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E.C. McMullen Jr.
Head Production Designer
JOSEPH CROSS, BRIANA EVIGAN,
Special Effects Make-Up
A SIERRA NEVADA
(MICHAEL MADSEN & JOHN SAVAGE).
If you watch a lot of movies, consciously or subconsciously you begin to see patterns. And by patterns, I mean clichés. Most people in movies are cardboard characters living easily predictable formula lives. Half the time you don't really need to stay beyond the second act because the ending is so obvious.
But every once in a while you come across a director who knows you. He knows what you're expectations are and uses that to play with your head. He surprises you, which is rare indeed for jaded movie critics. But enough about me - let's talk about the movie.
Mark Romanek (STATIC) wrote and directed ONE HOUR PHOTO. It opens in a police interrogation room. Sy Parrish (Robin Williams: DEAD AGAIN, THE FISHER KING, INSOMNIA) is being questioned but we're not sure about what. Clearly, there was an incident and we get the impression violence may have been involved. Sy doesn't seem like a violent man, though. In fact he's upbeat and eager to cooperate with Detective Van Der Zee (Eriq La Salle: JACOB'S LADDER).
We flash back to the events that lead up to Sy's arrest and see that he's better known to his customers at the Savmart as "Sy, the photo guy." He runs the one-hour photo counter and apparently has for some time. Sy's narration introduces us to his customers, his co-workers and his opinions of them.
Nina Yorkin (Connie Nielsen: THE DEVIL'S ADVOCATE, DEMONLOVER), Will Yorkin (Michael Vartan: ALIAS [TV]) and their son Jakob (Dylan Smith) have been bringing their photos to Sy for nine years, ever since Jakob was born. It's young Jakob that gives Sy his "Sy, the photo guy" nick name. To the Yorkins, Sy is just a friendly clerk at the neighborhood store. But to Sy the Yorkins are the ideal family that he longs for. His obsession with them is revealed gradually and seems steadily more unsettling as time goes on. We see that whenever the Yorkins bring their pictures in, Sy makes an extra copy for himself.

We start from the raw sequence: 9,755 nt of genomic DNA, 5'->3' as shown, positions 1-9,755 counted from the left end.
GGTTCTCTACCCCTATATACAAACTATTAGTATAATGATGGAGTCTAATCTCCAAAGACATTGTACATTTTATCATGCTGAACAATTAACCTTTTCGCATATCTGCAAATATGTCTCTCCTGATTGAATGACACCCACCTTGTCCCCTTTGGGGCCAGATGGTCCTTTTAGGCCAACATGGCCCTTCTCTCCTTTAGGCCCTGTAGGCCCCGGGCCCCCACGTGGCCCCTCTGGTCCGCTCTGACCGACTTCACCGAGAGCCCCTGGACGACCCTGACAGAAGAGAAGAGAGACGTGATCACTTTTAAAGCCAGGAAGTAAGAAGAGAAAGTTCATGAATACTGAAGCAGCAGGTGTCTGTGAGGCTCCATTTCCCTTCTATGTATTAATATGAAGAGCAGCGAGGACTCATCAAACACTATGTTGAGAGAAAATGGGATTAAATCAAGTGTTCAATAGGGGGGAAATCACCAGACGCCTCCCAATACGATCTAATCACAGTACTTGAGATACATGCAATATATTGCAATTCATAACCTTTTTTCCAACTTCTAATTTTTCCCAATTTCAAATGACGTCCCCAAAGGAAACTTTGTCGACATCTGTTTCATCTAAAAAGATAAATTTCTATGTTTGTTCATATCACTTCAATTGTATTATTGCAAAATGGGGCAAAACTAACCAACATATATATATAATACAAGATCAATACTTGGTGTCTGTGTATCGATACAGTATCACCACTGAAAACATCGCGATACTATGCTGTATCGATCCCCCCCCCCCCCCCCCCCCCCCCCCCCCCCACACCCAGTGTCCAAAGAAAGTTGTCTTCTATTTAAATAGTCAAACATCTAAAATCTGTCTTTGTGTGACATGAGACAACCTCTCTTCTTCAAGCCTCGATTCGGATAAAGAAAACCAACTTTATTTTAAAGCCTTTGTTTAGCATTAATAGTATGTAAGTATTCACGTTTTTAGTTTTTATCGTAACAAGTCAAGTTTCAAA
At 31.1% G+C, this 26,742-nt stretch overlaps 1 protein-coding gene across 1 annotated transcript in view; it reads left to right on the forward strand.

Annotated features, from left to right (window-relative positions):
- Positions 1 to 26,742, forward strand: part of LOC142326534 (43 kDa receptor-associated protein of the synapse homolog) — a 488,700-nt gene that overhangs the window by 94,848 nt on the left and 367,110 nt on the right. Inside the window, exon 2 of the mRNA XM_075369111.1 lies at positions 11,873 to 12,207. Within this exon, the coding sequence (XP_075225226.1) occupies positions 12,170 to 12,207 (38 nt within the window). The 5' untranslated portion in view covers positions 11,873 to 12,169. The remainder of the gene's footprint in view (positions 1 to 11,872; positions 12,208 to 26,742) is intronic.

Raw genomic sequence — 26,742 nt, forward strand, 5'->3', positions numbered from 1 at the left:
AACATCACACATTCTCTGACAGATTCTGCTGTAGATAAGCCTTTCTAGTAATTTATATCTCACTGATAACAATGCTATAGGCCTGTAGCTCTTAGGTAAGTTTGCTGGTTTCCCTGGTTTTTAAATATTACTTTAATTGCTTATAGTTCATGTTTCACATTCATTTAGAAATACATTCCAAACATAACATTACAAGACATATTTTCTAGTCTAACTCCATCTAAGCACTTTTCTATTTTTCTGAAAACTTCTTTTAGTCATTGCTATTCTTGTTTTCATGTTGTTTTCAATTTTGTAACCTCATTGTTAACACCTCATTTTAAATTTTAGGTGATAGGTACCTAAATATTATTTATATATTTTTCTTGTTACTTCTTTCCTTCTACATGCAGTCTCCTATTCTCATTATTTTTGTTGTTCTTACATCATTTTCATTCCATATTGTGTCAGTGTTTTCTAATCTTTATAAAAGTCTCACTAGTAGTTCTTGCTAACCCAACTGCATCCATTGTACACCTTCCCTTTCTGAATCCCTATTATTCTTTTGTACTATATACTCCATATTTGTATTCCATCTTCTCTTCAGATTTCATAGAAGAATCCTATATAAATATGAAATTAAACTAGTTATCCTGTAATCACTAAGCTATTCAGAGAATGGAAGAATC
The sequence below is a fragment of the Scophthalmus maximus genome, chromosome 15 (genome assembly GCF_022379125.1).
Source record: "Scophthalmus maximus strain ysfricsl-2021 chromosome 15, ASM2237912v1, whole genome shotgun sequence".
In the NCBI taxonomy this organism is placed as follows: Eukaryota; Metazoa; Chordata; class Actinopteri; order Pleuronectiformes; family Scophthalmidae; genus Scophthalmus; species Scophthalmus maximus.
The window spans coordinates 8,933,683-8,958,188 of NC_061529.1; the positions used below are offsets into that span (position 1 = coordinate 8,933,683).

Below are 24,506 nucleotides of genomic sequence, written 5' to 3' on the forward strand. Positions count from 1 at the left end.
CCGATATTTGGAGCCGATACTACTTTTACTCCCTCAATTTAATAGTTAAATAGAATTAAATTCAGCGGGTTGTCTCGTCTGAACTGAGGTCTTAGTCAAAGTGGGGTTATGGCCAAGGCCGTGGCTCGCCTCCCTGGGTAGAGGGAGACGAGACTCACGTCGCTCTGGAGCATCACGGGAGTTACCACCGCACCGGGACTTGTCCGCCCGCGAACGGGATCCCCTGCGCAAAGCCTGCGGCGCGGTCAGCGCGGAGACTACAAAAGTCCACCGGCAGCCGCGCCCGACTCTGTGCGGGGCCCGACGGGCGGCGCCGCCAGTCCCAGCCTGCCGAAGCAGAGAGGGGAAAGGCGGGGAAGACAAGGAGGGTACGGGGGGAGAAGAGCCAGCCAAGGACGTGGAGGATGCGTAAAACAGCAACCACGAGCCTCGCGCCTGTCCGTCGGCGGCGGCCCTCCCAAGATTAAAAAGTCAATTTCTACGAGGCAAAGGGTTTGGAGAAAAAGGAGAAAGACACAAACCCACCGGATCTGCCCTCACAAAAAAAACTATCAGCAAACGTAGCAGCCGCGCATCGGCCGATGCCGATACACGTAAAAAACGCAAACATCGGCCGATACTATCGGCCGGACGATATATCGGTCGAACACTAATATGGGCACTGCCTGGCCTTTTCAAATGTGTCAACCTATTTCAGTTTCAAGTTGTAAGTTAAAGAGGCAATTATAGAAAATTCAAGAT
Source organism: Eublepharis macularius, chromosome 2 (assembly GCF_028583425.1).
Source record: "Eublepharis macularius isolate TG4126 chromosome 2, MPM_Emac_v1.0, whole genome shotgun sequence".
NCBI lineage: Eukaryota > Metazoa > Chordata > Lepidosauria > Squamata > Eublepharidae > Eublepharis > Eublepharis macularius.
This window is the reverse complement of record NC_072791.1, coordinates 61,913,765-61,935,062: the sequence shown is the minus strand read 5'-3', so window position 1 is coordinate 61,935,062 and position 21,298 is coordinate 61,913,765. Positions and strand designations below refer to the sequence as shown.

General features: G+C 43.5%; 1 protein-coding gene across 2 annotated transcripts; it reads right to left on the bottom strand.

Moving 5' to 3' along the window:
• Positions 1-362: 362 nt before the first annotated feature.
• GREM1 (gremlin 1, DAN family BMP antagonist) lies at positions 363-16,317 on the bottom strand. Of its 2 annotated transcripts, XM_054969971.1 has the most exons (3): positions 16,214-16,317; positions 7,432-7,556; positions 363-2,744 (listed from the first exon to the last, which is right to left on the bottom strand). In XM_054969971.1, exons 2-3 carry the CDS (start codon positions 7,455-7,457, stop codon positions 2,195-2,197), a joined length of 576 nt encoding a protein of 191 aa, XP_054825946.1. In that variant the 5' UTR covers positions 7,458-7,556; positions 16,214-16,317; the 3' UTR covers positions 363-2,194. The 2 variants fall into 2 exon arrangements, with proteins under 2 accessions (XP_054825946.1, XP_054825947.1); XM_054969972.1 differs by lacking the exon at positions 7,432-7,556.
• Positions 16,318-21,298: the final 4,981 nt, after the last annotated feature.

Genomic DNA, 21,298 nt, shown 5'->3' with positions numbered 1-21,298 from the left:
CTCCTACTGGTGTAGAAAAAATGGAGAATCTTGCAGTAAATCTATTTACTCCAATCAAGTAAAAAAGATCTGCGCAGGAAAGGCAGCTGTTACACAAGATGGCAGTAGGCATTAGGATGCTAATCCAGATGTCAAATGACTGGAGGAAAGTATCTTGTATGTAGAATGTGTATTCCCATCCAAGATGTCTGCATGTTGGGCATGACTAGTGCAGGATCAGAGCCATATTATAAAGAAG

Sy is genuinely creepy but ultimately he's a sad character. His actions are twisted and unacceptable but his motivation is mostly loneliness. The Yorkins have become his pretend family and that fantasy keeps Sy somewhat grounded.
Until, of course, something goes wrong. A young woman (Erin Daniels), vaguely familiar to Sy but he can't place her, comes in to develop some pictures. These photos contain images that shatter Sy's fantasy about the Yorkins as the perfect family. At the same time things start going wrong at work and it's all too much. Something must be done.
I can't say much more about the director's head games I alluded to at the beginning without giving too much away. All I'll say is keep track of what kind of feelings and expectations certain scenes cause for you then consider that again at the end. The scene where Sy tries to get young Jakob to get in his car are especially telling.
This is an excellent film with a nice, slow build up of suspense. We know from the start that Sy will do something and wondering what that is will make you steadily more frantic. I give it four shriek girls.
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